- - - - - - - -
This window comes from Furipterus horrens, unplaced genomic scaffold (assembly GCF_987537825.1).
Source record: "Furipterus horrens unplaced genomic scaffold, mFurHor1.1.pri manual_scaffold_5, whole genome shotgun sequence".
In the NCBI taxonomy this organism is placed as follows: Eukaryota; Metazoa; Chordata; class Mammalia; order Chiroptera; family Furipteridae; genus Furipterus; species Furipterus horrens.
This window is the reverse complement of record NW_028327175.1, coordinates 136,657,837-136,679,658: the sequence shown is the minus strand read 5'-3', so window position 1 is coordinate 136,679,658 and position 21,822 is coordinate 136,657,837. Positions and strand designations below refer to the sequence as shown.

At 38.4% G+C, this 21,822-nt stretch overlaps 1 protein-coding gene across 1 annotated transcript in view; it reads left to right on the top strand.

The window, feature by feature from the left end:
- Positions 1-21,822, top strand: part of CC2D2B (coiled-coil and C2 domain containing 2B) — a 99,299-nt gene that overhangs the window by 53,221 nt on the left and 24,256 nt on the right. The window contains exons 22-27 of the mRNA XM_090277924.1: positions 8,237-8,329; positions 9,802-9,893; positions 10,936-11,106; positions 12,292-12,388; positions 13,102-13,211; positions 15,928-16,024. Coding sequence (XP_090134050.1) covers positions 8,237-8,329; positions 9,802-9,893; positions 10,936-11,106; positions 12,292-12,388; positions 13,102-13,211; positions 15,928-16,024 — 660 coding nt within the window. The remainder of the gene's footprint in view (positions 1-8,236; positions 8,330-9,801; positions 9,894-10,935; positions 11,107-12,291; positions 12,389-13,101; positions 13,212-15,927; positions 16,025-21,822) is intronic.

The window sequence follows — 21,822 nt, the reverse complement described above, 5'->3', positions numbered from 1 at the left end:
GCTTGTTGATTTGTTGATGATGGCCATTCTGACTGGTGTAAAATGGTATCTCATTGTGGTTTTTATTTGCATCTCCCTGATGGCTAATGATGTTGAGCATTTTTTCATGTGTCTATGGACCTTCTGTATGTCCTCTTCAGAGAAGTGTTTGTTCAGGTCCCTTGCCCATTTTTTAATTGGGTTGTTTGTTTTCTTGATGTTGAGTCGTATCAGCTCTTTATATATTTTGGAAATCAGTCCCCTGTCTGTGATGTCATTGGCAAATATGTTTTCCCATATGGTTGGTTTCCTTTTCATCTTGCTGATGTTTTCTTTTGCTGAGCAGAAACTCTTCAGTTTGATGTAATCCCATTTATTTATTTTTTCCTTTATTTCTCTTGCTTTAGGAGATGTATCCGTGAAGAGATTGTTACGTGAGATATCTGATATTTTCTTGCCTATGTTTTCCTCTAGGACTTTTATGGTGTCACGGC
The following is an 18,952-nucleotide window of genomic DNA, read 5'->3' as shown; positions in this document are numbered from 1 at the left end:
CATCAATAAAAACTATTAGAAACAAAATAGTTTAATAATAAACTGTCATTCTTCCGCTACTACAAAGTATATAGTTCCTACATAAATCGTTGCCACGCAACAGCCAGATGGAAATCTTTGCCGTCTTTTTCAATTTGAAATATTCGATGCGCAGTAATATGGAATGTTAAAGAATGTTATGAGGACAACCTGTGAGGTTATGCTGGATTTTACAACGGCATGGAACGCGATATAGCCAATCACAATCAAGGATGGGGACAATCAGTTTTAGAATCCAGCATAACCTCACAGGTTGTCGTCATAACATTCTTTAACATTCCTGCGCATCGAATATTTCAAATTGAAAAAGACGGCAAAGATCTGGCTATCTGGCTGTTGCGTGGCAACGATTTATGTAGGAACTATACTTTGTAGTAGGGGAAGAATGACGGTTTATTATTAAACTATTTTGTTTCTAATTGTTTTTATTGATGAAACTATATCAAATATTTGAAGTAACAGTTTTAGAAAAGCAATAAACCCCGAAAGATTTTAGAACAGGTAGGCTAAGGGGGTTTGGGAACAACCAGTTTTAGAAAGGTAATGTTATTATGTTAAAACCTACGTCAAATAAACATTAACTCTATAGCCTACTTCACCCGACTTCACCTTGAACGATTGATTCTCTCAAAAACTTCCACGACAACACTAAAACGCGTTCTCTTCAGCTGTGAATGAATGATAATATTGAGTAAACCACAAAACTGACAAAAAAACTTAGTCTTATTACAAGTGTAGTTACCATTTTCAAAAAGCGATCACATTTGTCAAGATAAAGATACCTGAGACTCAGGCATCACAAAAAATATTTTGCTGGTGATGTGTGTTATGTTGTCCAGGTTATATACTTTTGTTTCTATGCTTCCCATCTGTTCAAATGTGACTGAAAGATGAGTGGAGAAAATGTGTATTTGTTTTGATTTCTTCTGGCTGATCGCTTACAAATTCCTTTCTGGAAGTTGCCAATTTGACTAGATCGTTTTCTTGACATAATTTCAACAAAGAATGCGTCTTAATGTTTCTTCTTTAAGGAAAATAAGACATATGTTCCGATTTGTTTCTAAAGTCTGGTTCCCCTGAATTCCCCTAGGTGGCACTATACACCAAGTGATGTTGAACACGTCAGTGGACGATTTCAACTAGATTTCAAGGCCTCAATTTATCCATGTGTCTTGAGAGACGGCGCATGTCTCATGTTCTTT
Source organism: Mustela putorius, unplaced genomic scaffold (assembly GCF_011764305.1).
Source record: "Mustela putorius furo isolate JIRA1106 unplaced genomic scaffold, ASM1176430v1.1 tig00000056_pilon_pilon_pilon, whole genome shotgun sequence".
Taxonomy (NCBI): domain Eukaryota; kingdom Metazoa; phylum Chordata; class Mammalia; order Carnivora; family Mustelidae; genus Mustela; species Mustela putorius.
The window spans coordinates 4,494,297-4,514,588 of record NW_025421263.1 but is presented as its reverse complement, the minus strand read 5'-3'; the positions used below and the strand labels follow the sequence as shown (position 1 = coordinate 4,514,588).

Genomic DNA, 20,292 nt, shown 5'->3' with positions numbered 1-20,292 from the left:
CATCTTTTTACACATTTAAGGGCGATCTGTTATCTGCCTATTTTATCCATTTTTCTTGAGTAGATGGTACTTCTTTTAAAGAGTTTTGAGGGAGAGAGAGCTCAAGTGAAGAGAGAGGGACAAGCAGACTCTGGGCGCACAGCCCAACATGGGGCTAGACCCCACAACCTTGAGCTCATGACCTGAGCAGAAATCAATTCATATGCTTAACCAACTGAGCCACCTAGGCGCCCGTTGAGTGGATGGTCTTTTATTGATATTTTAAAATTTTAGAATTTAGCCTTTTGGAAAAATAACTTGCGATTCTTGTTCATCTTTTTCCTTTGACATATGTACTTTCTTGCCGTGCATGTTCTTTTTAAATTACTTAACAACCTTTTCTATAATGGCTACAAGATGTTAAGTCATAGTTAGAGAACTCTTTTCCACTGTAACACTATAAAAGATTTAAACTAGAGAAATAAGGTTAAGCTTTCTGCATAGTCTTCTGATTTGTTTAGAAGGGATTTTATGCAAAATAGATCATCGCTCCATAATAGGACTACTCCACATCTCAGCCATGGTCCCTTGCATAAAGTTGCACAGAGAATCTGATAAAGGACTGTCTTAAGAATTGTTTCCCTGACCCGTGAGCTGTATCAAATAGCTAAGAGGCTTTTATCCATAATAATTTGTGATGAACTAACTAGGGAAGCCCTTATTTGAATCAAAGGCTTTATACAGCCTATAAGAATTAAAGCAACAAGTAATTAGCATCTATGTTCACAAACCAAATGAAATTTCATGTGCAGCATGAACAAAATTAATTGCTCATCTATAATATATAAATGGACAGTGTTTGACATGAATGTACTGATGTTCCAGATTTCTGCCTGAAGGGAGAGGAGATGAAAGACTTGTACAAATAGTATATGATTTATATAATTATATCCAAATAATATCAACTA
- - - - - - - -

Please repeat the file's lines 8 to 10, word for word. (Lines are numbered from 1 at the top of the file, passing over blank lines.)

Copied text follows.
The window sequence follows — 21,822 nt, the reverse complement described above, 5'->3', positions numbered from 1 at the left end:
GCTTGTTGATTTGTTGATGATGGCCATTCTGACTGGTGTAAAATGGTATCTCATTGTGGTTTTTATTTGCATCTCCCTGATGGCTAATGATGTTGAGCATTTTTTCATGTGTCTATGGACCTTCTGTATGTCCTCTTCAGAGAAGTGTTTGTTCAGGTCCCTTGCCCATTTTTTAATTGGGTTGTTTGTTTTCTTGATGTTGAGTCGTATCAGCTCTTTATATATTTTGGAAATCAGTCCCCTGTCTGTGATGTCATTGGCAAATATGTTTTCCCATATGGTTGGTTTCCTTTTCATCTTGCTGATGTTTTCTTTTGCTGAGCAGAAACTCTTCAGTTTGATGTAATCCCATTTATTTATTTTTTCCTTTATTTCTCTTGCTTTAGGAGATGTATCCGTGAAGAGATTGTTACGTGAGATATCTGATATTTTCTTGCCTATGTTTTCCTCTAGGACTTTTATGGTGTCACGGC
The following is an 18,952-nucleotide window of genomic DNA, read 5'->3' as shown; positions in this document are numbered from 1 at the left end: